5 New Foods You Should Try this Fall

August 27, 2010

By Travis Rea

Eating foods that are in season and ideally locally grown will cut down on your grocery bill and reduce your carbon footprint. Here are my top 5 foods that you should try this Fall.

Swiss Chard

Where I live in the Lower Mainland, BC we are lucky to have local Swiss chard available up to late November. Many stores will have imported Swiss chard available all year.

Benefits of Swiss Chard

  • Excellent source of vitamins C, E, and K, carotenes, chlorophyll, and fibre.
  • Excellent source of several minerals including potassium, magnesium, iron, and manganese.
  • Good source of many other nutrients including vitamin B6, protein, calcium, thiamine, selenium, zinc, niacin, and folic acid.
  • Powerful anti-cancer foods due to its combination of nutrients; photochemical, chlorophyll, other plant pigments, and soluble fibre.
  • Beneficial in the maintenance of bone health.

Uses: Use this green leafy vegetable just like you would spinach. It can be eaten raw in salads or sautéed with a little garlic, olive oil, and fresh lemon juice.  Or slightly roast in the oven with a little parmesan for a great side dish. You can even add to fruit smoothies for a nutritional boost.

Winter Squash

Butternut, Acorn and Spaghetti are a few popular varieties.

Benefits of Winter Squash

  • Excellent source of vitamin A, in the form of beta-carotene, Beta-carotene is an antioxidant essential to healthy vision, and it may also boost the immune system and protect the body from the kind of free radical damage that may cause heart and blood vessel disorders and cancer.
  • Provide plenty of potassium, a mineral that helps to regulate the kidneys and the heart, as well as the muscles and nerves.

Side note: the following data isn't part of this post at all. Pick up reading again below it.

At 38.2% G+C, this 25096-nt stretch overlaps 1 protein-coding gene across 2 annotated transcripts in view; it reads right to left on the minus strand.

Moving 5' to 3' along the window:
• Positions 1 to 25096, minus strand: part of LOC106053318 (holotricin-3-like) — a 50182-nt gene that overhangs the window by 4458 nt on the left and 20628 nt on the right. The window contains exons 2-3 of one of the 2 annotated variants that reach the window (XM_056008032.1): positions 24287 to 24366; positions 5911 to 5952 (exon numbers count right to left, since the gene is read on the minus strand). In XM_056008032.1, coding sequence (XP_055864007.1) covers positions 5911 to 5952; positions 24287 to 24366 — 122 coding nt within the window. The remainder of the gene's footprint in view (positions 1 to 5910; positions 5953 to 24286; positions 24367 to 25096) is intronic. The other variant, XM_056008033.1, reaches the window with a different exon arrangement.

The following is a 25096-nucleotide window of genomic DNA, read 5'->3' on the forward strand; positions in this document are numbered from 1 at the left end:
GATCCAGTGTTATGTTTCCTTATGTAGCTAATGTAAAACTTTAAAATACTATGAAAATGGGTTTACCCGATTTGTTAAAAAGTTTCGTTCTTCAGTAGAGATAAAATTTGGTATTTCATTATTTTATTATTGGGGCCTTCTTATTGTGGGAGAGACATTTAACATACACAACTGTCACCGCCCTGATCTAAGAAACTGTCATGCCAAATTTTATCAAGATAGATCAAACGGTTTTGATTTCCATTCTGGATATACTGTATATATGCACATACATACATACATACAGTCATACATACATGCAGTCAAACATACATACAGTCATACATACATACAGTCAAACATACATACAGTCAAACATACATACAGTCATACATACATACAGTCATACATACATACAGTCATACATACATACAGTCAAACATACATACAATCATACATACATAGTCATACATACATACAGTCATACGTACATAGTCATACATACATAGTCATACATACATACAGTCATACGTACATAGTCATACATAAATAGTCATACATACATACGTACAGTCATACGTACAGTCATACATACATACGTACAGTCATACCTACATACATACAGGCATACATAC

• Excellent source of fibre in these fine fruits, which helps to reduce cholesterol, maintain intestinal health, and moderate blood sugar levels.

Uses: Squash can be roasted whole with a little butter and brown sugar. You can also try ethnic curry dishes with squash. Keep the seeds and roast them with a little salt for a great salad garnish or snack. Spaghetti squash is a great alternative to pasta for traditional spaghetti and meat balls.

Mustard Greens

Also available locally well into the fall months.

Benefits of Mustard Greens

  • Low in calories and contain a large amount of antioxidants.
  • Excellent source of vitamins B6, C, and E, folic acid, calcium, carotenes,  manganese, copper, and fibre.
  • Good source of phosphorus, vitamins B1 and B2, magnesium, protein, potassium, and iron.
  • Due to their high content of antioxidant compounds including vitamins C and E, carotenes, and a high content of glucosinolates,  like other greens, have anticancer effects
  • Beneficial for women who are going through menopause.  They help protect against breast cancer and heart disease.
  • Their high content of nutrients (such as calcium, folic acid, and magnesium) is also supportive of bone health.